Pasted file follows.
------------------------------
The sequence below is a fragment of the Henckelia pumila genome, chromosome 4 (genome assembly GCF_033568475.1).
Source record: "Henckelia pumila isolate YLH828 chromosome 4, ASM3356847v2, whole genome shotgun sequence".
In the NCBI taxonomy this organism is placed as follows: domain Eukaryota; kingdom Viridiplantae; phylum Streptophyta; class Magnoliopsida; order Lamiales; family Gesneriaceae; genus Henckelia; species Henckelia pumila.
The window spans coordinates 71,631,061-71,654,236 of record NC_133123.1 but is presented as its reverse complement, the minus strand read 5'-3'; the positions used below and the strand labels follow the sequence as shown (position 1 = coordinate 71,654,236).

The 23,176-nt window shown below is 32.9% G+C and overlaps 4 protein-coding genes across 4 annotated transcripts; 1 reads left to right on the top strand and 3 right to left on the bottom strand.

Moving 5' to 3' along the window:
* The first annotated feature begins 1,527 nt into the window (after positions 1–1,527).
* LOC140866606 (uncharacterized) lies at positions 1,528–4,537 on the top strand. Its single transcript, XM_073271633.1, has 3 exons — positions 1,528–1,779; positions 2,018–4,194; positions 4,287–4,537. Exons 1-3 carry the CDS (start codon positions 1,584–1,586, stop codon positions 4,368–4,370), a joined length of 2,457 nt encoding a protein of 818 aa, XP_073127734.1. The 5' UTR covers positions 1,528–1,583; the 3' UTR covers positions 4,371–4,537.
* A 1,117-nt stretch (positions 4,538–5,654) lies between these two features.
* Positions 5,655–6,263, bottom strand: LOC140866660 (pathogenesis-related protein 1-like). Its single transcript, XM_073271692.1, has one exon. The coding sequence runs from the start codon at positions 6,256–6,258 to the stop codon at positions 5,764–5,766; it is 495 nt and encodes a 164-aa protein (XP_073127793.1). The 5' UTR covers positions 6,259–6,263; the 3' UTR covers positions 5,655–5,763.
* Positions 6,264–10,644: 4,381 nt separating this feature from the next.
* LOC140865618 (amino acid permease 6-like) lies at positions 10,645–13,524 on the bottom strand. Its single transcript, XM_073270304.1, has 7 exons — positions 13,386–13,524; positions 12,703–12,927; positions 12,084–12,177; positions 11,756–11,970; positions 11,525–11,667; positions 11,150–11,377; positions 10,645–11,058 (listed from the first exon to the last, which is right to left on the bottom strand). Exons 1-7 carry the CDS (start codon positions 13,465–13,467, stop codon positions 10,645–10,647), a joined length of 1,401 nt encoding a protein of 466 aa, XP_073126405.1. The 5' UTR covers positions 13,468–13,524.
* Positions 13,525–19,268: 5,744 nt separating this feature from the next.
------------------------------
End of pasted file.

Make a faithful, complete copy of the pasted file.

The sequence below is a fragment of the Henckelia pumila genome, chromosome 4 (genome assembly GCF_033568475.1).
Source record: "Henckelia pumila isolate YLH828 chromosome 4, ASM3356847v2, whole genome shotgun sequence".
In the NCBI taxonomy this organism is placed as follows: domain Eukaryota; kingdom Viridiplantae; phylum Streptophyta; class Magnoliopsida; order Lamiales; family Gesneriaceae; genus Henckelia; species Henckelia pumila.
The window spans coordinates 71,631,061-71,654,236 of record NC_133123.1 but is presented as its reverse complement, the minus strand read 5'-3'; the positions used below and the strand labels follow the sequence as shown (position 1 = coordinate 71,654,236).

The 23,176-nt window shown below is 32.9% G+C and overlaps 4 protein-coding genes across 4 annotated transcripts; 1 reads left to right on the top strand and 3 right to left on the bottom strand.

Moving 5' to 3' along the window:
* The first annotated feature begins 1,527 nt into the window (after positions 1–1,527).
* LOC140866606 (uncharacterized) lies at positions 1,528–4,537 on the top strand. Its single transcript, XM_073271633.1, has 3 exons — positions 1,528–1,779; positions 2,018–4,194; positions 4,287–4,537. Exons 1-3 carry the CDS (start codon positions 1,584–1,586, stop codon positions 4,368–4,370), a joined length of 2,457 nt encoding a protein of 818 aa, XP_073127734.1. The 5' UTR covers positions 1,528–1,583; the 3' UTR covers positions 4,371–4,537.
* A 1,117-nt stretch (positions 4,538–5,654) lies between these two features.
* Positions 5,655–6,263, bottom strand: LOC140866660 (pathogenesis-related protein 1-like). Its single transcript, XM_073271692.1, has one exon. The coding sequence runs from the start codon at positions 6,256–6,258 to the stop codon at positions 5,764–5,766; it is 495 nt and encodes a 164-aa protein (XP_073127793.1). The 5' UTR covers positions 6,259–6,263; the 3' UTR covers positions 5,655–5,763.
* Positions 6,264–10,644: 4,381 nt separating this feature from the next.
* LOC140865618 (amino acid permease 6-like) lies at positions 10,645–13,524 on the bottom strand. Its single transcript, XM_073270304.1, has 7 exons — positions 13,386–13,524; positions 12,703–12,927; positions 12,084–12,177; positions 11,756–11,970; positions 11,525–11,667; positions 11,150–11,377; positions 10,645–11,058 (listed from the first exon to the last, which is right to left on the bottom strand). Exons 1-7 carry the CDS (start codon positions 13,465–13,467, stop codon positions 10,645–10,647), a joined length of 1,401 nt encoding a protein of 466 aa, XP_073126405.1. The 5' UTR covers positions 13,468–13,524.
* Positions 13,525–19,268: 5,744 nt separating this feature from the next.